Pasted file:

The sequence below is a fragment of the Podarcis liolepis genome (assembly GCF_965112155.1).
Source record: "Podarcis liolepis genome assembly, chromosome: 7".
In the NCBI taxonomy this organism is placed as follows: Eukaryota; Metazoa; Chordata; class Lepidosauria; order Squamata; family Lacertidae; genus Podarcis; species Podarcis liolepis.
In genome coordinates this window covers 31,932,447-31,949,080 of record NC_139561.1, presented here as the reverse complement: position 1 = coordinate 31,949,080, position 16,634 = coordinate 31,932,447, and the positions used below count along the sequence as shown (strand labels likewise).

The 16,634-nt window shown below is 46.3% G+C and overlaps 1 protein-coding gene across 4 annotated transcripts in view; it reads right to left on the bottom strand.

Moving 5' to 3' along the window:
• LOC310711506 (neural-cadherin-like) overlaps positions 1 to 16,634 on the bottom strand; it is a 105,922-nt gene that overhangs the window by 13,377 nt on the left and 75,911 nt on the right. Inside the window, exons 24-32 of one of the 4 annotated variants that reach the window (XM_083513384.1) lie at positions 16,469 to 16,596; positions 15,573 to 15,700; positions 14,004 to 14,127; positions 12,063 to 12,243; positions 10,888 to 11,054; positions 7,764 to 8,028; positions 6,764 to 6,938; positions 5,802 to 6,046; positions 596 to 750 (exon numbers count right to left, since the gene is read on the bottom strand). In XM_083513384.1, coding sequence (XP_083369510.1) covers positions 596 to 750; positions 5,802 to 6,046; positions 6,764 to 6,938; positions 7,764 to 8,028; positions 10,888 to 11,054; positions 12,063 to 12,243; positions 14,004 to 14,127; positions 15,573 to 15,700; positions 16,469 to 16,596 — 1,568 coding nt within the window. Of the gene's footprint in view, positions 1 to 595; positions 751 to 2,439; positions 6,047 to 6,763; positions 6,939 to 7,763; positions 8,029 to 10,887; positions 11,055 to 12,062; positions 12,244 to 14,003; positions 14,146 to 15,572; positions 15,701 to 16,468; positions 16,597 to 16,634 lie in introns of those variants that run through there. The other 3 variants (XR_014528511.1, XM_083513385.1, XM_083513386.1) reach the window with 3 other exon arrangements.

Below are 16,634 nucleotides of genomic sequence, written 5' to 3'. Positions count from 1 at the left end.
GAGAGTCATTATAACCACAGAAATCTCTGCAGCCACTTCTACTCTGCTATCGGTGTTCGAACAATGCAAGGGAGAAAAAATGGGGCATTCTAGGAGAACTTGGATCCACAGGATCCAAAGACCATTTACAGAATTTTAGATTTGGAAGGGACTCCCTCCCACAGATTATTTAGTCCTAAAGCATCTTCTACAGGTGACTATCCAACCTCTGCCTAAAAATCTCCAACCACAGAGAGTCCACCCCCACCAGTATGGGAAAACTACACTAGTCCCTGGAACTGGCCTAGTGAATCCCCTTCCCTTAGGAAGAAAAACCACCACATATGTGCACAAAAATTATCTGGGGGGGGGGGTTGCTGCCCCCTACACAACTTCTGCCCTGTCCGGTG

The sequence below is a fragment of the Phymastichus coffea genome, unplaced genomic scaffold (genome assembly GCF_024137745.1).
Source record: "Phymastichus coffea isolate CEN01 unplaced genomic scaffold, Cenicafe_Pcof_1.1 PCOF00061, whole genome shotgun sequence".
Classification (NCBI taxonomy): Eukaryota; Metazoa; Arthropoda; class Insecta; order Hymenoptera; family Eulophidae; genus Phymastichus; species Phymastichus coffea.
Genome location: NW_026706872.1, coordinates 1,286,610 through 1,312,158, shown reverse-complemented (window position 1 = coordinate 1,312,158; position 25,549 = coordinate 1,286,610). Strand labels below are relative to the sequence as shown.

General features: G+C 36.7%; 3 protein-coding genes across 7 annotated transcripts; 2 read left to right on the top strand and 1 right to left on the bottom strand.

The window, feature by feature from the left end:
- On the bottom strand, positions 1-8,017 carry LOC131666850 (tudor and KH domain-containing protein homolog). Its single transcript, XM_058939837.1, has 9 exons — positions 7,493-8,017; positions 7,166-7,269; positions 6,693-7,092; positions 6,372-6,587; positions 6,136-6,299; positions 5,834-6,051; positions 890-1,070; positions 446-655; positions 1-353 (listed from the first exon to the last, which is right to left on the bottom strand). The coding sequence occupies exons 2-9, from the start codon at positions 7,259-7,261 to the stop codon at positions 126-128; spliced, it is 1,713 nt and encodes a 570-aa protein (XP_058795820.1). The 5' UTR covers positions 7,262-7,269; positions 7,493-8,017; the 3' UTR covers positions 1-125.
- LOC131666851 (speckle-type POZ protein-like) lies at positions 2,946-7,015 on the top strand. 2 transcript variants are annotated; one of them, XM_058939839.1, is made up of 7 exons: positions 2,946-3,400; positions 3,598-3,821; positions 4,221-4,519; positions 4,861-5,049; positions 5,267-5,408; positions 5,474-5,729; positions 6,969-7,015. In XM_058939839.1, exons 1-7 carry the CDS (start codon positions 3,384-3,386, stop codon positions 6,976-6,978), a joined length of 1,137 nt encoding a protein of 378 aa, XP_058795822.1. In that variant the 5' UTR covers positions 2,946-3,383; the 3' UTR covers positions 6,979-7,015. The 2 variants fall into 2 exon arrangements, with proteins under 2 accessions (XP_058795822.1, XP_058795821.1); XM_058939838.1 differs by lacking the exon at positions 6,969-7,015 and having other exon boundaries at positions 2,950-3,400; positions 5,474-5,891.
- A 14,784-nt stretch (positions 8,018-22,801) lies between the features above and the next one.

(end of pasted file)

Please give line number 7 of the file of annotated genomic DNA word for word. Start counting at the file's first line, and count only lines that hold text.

• LOC310711506 (neural-cadherin-like) overlaps positions 1 to 16,634 on the bottom strand; it is a 105,922-nt gene that overhangs the window by 13,377 nt on the left and 75,911 nt on the right. Inside the window, exons 24-32 of one of the 4 annotated variants that reach the window (XM_083513384.1) lie at positions 16,469 to 16,596; positions 15,573 to 15,700; positions 14,004 to 14,127; positions 12,063 to 12,243; positions 10,888 to 11,054; positions 7,764 to 8,028; positions 6,764 to 6,938; positions 5,802 to 6,046; positions 596 to 750 (exon numbers count right to left, since the gene is read on the bottom strand). In XM_083513384.1, coding sequence (XP_083369510.1) covers positions 596 to 750; positions 5,802 to 6,046; positions 6,764 to 6,938; positions 7,764 to 8,028; positions 10,888 to 11,054; positions 12,063 to 12,243; positions 14,004 to 14,127; positions 15,573 to 15,700; positions 16,469 to 16,596 — 1,568 coding nt within the window. Of the gene's footprint in view, positions 1 to 595; positions 751 to 2,439; positions 6,047 to 6,763; positions 6,939 to 7,763; positions 8,029 to 10,887; positions 11,055 to 12,062; positions 12,244 to 14,003; positions 14,146 to 15,572; positions 15,701 to 16,468; positions 16,597 to 16,634 lie in introns of those variants that run through there. The other 3 variants (XR_014528511.1, XM_083513385.1, XM_083513386.1) reach the window with 3 other exon arrangements.